Evaluation of slower-growing broiler genotypes grown with and without outdoor access: Meat quality

A. C. Fanatico, L. C. Cavitt, P. B. Pillai, J. L. Emmert, C. M. Owens

Research output: Contribution to journalArticlepeer-review


Consumer interest in organic and natural poultry products raised with outdoor access is growing. An experiment was conducted to assess the effects of outdoor access and genotype on meat quality. One slow-growing genotype (S), 2 medium-growing genotypes (M1 and M2), and a commercial fast-growing genotype (F) were raised (straight-run) for 81, 67, or 53 d, respectively. The placement date was staggered in order to achieve a similar final body weight. Each genotype was assigned to 3 pens of 24 birds each and raised in indoor floor pens in a naturally ventilated facility; the S and F genotypes were also assigned to 2 floor pens with outdoor access containing 36 birds each. All birds were provided with the same starter, grower, and finisher feeds, and birds were commercially processed. Pectoralis samples were collected at 6 h postmortem for proximate analysis and evaluation of meat quality. The principal effect of outdoor access was to make the meat more yellow in the case of the S genotype (P < 0.05) although not the F genotype (P > 0.05). Drip loss and cook loss (%) were affected (P < 0.05) by genotype, with the highest losses occurring with the S genotype and the lowest losses occurring with the F and M genotypes. Tenderness was affected (P < 0.05) by gender as well as production system but only in the F birds. Pectoralis dry matter (%), fat (%), and ash (%) were largely unaffected (P > 0.05) by genotype or outdoor access. These data indicate that meat quality differences exist among genotypes with very different growth rates and reared with or without outdoor access.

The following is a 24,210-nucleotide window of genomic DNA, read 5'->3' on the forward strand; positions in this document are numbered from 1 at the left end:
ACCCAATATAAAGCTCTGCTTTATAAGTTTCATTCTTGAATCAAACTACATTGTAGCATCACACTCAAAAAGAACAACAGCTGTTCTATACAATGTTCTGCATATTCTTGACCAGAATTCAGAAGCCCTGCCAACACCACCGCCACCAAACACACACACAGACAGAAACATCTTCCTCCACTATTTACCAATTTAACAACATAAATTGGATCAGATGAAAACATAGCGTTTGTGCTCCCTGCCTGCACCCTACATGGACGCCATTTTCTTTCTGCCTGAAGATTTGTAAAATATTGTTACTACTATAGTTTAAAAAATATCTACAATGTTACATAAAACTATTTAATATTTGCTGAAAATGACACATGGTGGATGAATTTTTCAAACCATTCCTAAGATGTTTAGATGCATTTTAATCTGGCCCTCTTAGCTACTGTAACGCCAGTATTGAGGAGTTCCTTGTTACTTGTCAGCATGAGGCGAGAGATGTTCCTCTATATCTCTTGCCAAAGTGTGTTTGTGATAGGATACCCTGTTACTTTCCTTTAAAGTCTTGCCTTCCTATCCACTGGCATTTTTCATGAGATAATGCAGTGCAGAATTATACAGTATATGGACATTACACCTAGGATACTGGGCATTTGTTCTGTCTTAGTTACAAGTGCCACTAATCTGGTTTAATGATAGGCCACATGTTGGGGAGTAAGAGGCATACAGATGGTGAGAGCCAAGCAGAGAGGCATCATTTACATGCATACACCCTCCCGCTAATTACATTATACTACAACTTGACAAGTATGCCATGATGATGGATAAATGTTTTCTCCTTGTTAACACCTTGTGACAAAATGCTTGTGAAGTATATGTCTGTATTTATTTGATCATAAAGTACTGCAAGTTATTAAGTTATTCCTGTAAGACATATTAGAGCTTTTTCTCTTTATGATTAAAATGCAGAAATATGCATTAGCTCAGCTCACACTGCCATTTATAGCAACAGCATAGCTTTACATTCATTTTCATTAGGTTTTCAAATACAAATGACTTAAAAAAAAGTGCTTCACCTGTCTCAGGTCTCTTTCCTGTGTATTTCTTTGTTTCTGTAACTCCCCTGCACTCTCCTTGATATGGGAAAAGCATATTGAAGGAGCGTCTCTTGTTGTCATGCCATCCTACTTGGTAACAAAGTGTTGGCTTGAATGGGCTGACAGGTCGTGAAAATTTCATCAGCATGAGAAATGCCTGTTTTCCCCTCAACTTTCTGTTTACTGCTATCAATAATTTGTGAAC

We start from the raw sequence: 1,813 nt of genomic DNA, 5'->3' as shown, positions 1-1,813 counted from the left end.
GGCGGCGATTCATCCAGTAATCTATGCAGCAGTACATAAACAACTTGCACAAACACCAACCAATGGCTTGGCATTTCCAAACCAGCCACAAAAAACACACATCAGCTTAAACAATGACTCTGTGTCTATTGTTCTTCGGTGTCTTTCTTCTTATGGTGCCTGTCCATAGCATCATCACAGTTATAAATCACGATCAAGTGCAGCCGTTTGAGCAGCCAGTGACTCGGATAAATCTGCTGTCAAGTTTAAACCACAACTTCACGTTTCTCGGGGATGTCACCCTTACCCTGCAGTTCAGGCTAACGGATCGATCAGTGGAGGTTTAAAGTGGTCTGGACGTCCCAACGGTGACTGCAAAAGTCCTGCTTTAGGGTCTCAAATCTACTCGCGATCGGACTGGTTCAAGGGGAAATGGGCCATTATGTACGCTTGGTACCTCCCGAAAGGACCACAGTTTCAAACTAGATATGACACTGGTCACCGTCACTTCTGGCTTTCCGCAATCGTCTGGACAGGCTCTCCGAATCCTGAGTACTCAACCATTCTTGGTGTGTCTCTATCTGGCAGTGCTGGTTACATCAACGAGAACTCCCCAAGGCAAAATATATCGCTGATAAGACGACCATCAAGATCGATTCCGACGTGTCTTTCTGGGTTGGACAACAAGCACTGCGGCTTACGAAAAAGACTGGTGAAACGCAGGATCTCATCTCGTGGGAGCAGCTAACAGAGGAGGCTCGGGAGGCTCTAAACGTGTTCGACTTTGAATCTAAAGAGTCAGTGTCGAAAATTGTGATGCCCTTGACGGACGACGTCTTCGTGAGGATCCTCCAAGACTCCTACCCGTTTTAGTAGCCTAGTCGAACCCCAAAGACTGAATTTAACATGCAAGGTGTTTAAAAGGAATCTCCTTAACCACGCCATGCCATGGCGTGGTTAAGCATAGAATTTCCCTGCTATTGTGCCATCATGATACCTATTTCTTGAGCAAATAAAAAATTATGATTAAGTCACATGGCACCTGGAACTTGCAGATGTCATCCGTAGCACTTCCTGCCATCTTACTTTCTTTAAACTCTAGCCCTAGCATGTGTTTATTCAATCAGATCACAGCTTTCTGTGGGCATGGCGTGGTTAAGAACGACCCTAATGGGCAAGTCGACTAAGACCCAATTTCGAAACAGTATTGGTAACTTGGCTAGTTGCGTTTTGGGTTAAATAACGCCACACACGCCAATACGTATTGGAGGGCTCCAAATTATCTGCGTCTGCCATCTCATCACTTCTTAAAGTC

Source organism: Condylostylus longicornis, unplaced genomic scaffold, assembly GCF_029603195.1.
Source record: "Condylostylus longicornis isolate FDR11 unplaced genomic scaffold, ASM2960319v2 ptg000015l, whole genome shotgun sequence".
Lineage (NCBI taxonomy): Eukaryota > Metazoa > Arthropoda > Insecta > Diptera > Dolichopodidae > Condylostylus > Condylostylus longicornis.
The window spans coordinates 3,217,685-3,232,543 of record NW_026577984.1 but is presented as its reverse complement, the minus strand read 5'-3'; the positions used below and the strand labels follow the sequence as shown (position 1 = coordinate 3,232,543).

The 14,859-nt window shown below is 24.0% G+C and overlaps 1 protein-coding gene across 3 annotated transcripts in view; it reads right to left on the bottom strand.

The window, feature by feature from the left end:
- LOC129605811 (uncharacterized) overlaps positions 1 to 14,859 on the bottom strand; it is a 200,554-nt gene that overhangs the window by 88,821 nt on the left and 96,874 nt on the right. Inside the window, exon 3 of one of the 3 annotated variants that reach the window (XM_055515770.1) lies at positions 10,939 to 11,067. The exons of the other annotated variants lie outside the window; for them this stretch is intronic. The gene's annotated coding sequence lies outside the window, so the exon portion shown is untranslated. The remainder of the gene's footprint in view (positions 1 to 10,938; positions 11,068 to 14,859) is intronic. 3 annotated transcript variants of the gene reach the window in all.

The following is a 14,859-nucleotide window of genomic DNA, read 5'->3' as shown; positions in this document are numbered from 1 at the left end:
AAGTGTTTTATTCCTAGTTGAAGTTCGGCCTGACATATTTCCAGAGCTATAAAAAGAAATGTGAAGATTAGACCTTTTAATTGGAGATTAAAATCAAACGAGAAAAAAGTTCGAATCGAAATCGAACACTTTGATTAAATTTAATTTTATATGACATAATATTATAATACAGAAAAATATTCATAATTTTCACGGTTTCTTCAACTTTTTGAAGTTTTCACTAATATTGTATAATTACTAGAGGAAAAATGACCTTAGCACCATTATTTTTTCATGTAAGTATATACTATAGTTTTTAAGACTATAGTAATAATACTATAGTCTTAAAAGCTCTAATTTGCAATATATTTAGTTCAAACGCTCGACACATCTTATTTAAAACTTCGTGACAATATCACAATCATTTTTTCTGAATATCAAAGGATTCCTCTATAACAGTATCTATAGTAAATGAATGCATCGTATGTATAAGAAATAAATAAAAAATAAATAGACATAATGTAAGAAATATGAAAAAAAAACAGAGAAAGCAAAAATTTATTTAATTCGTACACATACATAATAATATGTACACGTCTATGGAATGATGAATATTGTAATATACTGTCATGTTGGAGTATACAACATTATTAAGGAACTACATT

Original languageEnglish (US)
Pages (from-to)1785-1790
Number of pages6
JournalPoultry science
Issue number11
StatePublished - Nov 2005
Externally publishedYes


  • Broiler
  • Free range
  • Meat quality
  • Natural
  • Organic

ASJC Scopus subject areas

  • Animal Science and Zoology


Dive into the research topics of 'Evaluation of slower-growing broiler genotypes grown with and without outdoor access: Meat quality'. Together they form a unique fingerprint.

Cite this